The penultimate day! Pensive, almost proud, perhaps it's still possible, but, the pain! The quad has been rock-taped over night, I've tried to keep the leg elevated, to ease the pain and swellings in my legs and feet. It's not too bad though, I'm in a much better state than when I completed the challenge in 2018. I know how painful that was and I'm barely on the scale of that. This is largely thanks to Dr Katie Walker-Small and her team of third year physios from Cumbria University, but especially Georgia who must have had more mentions than anyone else in my diary.
We've had a blast though, we started doing high-fives the other day, without thinking about it, we seem to nail it every time, its a satisfying clap. We've failed at the Top Gun high five though. More practice required, but with just one day left our strive for perfection may not have the time needed to finesse the execution.
Although, the pain in my back, hip and hamstring have largely dissipated the new pain in my quad seemed at first light to be, well light. How silly of me, I forgot there are a few hills around Windermere. The up is okay, the down is well, less so. Once again, I go to go, not last. Never good for my happy head space. It's a chance to try to say something encouraging to anyone I might manage to run with. By the end of the first mile, guess what? The quad had other ideas to a pleasant run. I'd not taken any pain relief and as I attempted to shuffle up (but definitely not down) any inclines, the area above the knee appeared to seize up and become more and more tight. I kept thinking about how Avril was doing with her quad that had been taped in near enough the same spot. Sensible head chipped in with comments that pain and the endurance of pain is somewhat subjective. Regardless of how strong Avril is, she's not experiencing what you are and vice versa. When you are walking for such a long way, you (I) began to feel fake. You know how to be hip you'd spell 'fat' with a 'ph', well I felt like a ph-raud. I know I can run faster, I know I can be more consistent (I've done it before) but I'm older, wiser (perhaps) and aware that I'm not as 'good' as I think I should be. That said, I've just completed 9 consecutive marathons so all in all, I've done okay. Out on the course, down at the start and checking in on me for the first ten miles was Darren Jenness (last year's 2020 10in10 winner, now holding the 10th faster position on the all time list). It was a little embarrassing not being able to run, when people are encouraging you, supporting you and telling you what an achievement when you are hardly shuffling. Greg checked in on me as I was struggling so much. I know now that you just have to keep moving. At the top of Devil's Gallop I did have a moment when I questioned when it was all worth it, luckily there were no support crew around so by keeping moving and getting down the incline, I was able to get myself to the next Box. Herein, lies the key, just get from box to box, if they are too far, mile to mile, and if they are too far just a point in the road to the next point in the road. Graham Dewar (who looked incredibly svelte) was also out on the course, positively handsome I hardly recognised him!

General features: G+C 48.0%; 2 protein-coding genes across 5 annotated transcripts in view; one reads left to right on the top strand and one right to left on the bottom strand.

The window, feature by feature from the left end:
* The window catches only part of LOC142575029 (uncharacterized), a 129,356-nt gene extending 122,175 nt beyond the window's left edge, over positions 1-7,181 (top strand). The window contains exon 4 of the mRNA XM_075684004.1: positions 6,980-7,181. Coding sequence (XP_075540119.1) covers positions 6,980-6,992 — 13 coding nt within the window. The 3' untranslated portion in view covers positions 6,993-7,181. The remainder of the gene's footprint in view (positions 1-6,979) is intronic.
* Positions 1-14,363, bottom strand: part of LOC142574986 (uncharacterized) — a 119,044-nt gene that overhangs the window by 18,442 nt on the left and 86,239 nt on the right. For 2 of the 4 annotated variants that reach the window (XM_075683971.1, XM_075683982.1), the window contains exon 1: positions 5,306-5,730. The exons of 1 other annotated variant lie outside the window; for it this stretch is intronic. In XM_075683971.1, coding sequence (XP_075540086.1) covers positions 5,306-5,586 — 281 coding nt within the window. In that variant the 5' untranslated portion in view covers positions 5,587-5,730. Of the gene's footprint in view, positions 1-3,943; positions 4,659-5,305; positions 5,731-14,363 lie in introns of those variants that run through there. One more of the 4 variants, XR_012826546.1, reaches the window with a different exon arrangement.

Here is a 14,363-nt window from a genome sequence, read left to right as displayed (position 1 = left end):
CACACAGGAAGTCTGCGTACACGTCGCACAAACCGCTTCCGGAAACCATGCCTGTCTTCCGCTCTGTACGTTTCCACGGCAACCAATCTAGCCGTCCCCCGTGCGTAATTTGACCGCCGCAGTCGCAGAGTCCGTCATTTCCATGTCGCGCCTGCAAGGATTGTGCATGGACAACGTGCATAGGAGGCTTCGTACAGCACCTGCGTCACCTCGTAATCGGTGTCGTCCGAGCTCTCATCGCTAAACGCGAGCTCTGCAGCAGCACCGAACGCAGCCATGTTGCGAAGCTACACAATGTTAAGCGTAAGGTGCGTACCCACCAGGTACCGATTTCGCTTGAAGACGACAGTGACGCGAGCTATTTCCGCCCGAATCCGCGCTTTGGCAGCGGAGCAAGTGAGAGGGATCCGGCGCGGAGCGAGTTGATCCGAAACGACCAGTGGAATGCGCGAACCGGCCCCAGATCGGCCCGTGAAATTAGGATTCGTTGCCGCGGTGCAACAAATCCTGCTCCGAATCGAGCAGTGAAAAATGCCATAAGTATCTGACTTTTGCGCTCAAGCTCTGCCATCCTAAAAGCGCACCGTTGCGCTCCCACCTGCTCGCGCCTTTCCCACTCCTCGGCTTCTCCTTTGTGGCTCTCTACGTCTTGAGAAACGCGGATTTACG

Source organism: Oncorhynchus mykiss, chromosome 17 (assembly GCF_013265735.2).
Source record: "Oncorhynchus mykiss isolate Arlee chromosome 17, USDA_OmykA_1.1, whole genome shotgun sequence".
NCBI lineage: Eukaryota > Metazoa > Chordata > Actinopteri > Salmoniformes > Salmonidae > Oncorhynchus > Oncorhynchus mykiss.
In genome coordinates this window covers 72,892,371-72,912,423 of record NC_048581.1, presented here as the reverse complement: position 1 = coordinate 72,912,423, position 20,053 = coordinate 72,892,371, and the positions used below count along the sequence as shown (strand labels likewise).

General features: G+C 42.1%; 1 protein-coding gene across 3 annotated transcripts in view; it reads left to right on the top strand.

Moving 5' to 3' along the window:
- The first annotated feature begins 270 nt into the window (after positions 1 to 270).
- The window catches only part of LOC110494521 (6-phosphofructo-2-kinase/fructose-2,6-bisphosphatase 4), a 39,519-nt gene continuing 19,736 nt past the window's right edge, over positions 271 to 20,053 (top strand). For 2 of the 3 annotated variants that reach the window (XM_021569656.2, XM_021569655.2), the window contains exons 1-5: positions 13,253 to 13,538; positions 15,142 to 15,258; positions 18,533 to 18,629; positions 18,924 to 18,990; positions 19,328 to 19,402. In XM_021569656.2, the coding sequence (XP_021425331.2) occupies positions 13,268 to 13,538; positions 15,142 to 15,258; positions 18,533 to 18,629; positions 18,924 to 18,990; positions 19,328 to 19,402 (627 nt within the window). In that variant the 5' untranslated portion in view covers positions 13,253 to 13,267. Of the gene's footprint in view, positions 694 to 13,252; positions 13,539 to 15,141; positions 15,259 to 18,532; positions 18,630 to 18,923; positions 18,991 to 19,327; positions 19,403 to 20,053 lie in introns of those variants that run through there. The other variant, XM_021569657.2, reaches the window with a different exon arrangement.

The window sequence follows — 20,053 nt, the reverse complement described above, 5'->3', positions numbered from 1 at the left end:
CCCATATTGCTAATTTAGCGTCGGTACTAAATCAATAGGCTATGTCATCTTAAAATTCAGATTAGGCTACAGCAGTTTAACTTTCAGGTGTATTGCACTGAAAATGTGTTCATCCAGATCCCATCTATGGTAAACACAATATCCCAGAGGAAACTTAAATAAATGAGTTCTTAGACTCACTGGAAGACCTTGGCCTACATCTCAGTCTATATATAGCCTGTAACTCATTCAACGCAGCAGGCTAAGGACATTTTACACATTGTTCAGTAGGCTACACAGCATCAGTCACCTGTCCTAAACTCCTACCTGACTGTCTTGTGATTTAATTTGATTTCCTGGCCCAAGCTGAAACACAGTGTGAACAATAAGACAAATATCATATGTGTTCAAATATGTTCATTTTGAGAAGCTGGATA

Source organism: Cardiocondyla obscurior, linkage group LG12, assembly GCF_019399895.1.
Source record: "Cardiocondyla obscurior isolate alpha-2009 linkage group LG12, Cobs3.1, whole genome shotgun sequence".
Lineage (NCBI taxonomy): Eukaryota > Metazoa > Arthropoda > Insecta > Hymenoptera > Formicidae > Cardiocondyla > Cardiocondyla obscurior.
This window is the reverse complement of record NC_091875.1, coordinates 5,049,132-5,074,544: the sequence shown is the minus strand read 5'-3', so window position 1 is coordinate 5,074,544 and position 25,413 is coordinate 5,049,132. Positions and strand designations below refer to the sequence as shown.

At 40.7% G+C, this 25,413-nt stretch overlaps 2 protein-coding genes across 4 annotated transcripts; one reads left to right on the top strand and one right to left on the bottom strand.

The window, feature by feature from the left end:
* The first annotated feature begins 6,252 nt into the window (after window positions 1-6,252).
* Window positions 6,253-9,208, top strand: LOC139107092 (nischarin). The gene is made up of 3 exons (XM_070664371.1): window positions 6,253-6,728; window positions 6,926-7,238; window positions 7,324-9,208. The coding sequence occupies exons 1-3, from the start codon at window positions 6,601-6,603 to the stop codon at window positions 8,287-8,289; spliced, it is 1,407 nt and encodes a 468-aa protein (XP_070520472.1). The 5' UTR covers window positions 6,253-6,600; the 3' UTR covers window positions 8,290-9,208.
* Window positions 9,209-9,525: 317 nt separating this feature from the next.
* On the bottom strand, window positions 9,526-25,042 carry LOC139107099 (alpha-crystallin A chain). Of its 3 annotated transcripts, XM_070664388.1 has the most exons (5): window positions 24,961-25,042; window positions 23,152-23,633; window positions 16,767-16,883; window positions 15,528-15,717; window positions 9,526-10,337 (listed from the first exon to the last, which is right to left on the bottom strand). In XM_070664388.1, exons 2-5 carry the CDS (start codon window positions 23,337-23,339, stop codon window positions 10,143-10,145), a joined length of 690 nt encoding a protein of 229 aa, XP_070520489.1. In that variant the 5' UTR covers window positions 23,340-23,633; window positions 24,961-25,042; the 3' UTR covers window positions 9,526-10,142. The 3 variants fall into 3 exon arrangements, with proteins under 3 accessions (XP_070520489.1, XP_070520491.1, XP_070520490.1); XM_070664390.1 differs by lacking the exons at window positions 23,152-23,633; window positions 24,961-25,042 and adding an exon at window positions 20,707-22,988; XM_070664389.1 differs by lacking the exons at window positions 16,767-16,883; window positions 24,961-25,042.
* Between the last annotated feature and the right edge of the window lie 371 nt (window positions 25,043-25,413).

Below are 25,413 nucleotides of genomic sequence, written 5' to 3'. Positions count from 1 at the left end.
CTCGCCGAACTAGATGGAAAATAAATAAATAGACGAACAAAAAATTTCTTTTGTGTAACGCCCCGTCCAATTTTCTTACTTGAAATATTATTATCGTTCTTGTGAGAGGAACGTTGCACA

As I went by Lakeside Hotel, listening to The Beetles, 'Let it Be', a friendly face in the form of Aly Knowles greeted me with 'pain au fromage' (cheese baguette). How does she know to provide exactly the right thing at exactly the right time? It was just what was needed to cheer me up, push me forwards and keep the smile that was slipping from my face. Diolch yn fawr iawn,Aly